Presentation Title

The Impact of Performance Payments on Job Satisfaction - Studied Over Time

Advisor Information

Catherine Co

Location

Milo Bail Student Center Dodge Room B

Presentation Type

Oral Presentation

Start Date

8-3-2013 3:00 PM

End Date

8-3-2013 3:15 PM

Abstract

By establishing an ordered probit regression model and using data from the British Household Panel Survey, I investigate whether the increasing amount of workplaces related to individual performance payments can be attributed to a positive trend in the impact of performance payments on overall job satisfaction over time from 2001 until 2009. The Agency Theory predicts that implementing performance-related payments should lead to higher risk exposure and an increased effort, i.e. a higher productivity. In return, workers receive a higher wage. My findings cannot confirm a trend, but can confirm the previous literature by finding an insignificant impact of performance payments on job satisfaction, while the Agency Theory would predict a negative relationship as the wage is held constant. My research also provides information about other determinants of overall job satisfaction. According to the data, the most important factor is the worker`s age. Job satisfaction decreases until the mid-forties and then increases, confirming the presence of a midlife crisis. Also important is whether one has a job in the private sector or not. Working for a private firm decreases overall job satisfaction, maybe because of a higher risk exposure of the employees and/or less beneficial business objectives in comparison to public firms or charity organizations. I further find support for the common assumption that women and married couples are more satisfied with work.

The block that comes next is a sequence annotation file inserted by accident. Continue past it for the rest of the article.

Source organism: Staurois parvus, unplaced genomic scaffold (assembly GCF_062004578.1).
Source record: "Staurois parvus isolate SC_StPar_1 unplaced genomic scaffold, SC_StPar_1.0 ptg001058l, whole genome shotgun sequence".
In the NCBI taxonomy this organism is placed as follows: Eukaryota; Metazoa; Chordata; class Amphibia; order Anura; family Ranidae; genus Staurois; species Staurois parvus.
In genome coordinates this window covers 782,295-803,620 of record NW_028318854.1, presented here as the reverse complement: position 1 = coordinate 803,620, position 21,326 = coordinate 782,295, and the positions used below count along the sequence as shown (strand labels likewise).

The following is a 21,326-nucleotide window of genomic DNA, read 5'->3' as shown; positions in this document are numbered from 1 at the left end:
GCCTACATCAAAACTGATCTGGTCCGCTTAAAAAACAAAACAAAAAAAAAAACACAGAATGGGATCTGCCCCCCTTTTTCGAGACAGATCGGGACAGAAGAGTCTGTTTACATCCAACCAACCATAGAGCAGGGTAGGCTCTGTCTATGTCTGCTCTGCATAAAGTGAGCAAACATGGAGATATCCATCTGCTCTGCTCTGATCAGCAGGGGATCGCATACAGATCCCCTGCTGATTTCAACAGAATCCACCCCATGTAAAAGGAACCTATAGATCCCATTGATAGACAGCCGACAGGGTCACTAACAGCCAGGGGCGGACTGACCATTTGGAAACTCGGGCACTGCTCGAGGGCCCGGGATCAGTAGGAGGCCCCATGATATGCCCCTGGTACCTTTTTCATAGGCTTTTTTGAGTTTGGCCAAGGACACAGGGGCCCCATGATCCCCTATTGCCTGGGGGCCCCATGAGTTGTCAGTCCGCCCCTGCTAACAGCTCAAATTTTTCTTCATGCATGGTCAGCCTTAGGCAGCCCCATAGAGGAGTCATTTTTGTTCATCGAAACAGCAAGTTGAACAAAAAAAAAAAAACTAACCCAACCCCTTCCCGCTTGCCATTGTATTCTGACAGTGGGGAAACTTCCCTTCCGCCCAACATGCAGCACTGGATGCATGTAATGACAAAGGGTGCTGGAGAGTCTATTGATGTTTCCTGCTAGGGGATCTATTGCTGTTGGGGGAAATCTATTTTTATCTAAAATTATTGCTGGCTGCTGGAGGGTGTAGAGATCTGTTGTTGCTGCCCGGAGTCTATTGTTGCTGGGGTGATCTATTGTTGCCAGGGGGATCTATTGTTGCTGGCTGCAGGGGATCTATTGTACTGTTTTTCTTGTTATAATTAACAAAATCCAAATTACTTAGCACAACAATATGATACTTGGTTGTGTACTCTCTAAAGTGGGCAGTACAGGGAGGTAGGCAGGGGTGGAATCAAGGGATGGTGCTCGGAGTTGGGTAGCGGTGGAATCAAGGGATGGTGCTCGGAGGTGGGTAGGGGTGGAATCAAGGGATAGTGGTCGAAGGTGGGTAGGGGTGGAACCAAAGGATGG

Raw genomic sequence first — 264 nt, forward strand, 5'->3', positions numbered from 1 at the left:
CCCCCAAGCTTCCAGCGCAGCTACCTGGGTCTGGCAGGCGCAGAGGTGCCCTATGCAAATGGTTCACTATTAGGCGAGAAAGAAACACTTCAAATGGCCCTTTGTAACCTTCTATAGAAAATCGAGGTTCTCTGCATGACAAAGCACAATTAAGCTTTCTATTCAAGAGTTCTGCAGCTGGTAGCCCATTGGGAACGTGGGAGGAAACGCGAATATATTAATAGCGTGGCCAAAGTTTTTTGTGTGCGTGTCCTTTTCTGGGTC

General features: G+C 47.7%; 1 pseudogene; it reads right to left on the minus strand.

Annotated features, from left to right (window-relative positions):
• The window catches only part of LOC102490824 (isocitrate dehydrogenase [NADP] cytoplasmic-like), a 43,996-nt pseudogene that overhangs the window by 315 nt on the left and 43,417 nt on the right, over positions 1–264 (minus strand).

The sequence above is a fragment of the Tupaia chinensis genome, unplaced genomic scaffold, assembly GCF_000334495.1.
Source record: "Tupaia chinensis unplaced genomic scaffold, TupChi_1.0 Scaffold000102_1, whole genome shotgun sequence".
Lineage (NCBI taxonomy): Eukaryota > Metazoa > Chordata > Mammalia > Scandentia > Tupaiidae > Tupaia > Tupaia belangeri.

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COinS
 
Mar 8th, 3:00 PM Mar 8th, 3:15 PM

The Impact of Performance Payments on Job Satisfaction - Studied Over Time

Milo Bail Student Center Dodge Room B

By establishing an ordered probit regression model and using data from the British Household Panel Survey, I investigate whether the increasing amount of workplaces related to individual performance payments can be attributed to a positive trend in the impact of performance payments on overall job satisfaction over time from 2001 until 2009. The Agency Theory predicts that implementing performance-related payments should lead to higher risk exposure and an increased effort, i.e. a higher productivity. In return, workers receive a higher wage. My findings cannot confirm a trend, but can confirm the previous literature by finding an insignificant impact of performance payments on job satisfaction, while the Agency Theory would predict a negative relationship as the wage is held constant. My research also provides information about other determinants of overall job satisfaction. According to the data, the most important factor is the worker`s age. Job satisfaction decreases until the mid-forties and then increases, confirming the presence of a midlife crisis. Also important is whether one has a job in the private sector or not. Working for a private firm decreases overall job satisfaction, maybe because of a higher risk exposure of the employees and/or less beneficial business objectives in comparison to public firms or charity organizations. I further find support for the common assumption that women and married couples are more satisfied with work.